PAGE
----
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NI Producers Confident in VIA Carcase Grading

14 March 2012

NORTHERN IRELAND, UK - It is nearly 12 months since Northern Ireland’s processing plants officially turned on their video image analysis (VIA) technology to grade beef and lamb carcases – and farmers in the country have become a lot more comfortable and confident about the replacement of manual graders in that time, says the National Beef Association.

For the majority of producers, an initial period of confusion and fears about prices falling has been replaced with appreciation about stability and uniformity of grading.

This was emphasised by a VIA discussion session at the National Beef Association’s Beef Northern Irish event last week, where the general consensus was very positive.

Beef NI was held at Dungannon Farmers Mart, Co. Tyrone, and so the opportunity was taken to facilitate visitors spending an hour in Linden Foods, located across the road, with representatives from Linden Foods, the Department of Agriculture and Rural Development (DARD) Livestock and Meat Commission (LMC) and Northern Ireland Meat Exporters Association (NIMEA). A live streaming from the factory floor allowed visitors to view carcase grading while discussing how the system worked and had been monitored and inspected since being “turned on” on March 28th, 2011.

Oisin Murnion, NBA NI Chairman, says: “The sessions at Linden Foods provoked some good debate about VIA, especially as some Scottish producers unfamiliar with the system attended alongside our Northern Ireland farmers. It may be a year since VIA started but people still have a lot of questions and many of these were answered. We are very grateful to DARD, LMC, NIMEA and Linden Foods for putting on the sessions as part of NBA Beef NI.”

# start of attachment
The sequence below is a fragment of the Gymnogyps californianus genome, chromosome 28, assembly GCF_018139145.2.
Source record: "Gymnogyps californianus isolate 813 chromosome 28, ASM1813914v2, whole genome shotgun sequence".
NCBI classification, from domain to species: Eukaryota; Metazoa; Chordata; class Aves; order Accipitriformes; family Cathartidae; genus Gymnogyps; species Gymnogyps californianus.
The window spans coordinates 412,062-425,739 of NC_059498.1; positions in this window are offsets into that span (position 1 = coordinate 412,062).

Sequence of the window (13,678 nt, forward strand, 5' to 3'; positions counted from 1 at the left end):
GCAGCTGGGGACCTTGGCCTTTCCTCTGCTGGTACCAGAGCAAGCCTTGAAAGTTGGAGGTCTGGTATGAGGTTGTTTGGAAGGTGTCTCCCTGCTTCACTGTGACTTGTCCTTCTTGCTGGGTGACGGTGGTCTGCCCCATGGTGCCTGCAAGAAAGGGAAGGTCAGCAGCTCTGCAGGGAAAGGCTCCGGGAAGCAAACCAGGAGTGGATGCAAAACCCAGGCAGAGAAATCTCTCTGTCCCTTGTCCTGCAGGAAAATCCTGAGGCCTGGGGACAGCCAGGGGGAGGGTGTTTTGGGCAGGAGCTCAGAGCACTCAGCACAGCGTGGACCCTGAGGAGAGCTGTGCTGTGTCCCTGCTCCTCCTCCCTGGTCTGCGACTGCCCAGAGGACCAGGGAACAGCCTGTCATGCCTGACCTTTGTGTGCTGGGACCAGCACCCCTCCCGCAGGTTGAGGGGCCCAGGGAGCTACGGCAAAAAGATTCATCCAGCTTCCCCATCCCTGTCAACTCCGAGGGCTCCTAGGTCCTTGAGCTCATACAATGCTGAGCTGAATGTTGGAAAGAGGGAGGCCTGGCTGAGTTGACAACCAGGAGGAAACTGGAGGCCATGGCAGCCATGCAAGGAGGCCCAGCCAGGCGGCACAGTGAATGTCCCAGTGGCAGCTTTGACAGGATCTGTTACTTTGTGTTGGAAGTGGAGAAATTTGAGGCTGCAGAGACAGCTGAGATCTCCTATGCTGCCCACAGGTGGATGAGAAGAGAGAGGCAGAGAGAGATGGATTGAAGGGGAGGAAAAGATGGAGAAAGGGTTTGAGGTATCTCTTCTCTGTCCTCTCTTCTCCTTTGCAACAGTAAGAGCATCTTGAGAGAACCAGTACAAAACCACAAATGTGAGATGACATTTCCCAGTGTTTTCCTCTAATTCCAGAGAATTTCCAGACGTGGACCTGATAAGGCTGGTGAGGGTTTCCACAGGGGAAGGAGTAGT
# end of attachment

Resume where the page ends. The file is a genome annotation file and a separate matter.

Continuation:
Contributions from DARD Quality Assurance Officers Dr Charlotte Moore and John Martin explained the inspection regime for the VIA machines and also how the machines were calibrated for optimal accuracy. Connall Donnelly, LMC Economist, spoke about the 15-point EUROP grid and how prices had moved to accommodate the drop in U grades and rise in Rs, meaning the average price had remained stable.

Mr Murnion says: “It was reassuring to hear that DARD inspect the machine every week, without any advance warning, and view four times as many carcases as required by the legislation. Also that the machines can only be out by one-third of a sub-class, which is the difference between a R and a R-.

“Each plant also has a manual grader, who grades any carcase that is diverted from the machine, usually because of carcase damage that means it cannot be presented to the camera. We learnt that a grade allocated by the machine cannot be changed by the manual grader – but that does not mean a farmer cannot question the grade he is given.

"If you are in any doubt that your animal has not been given the right grade, speak to the factory, as there are always outliers and anomalies and the impression we’ve been given is that the processors are willing to talk to any farmer who has a concern or question.”

The NBA has been watching the situation in Northern Ireland closely, not just because of the impact on its members there, but also because of the likely increasing use of VIA throughout the rest of the UK in the future.

TheCattleSite News Desk



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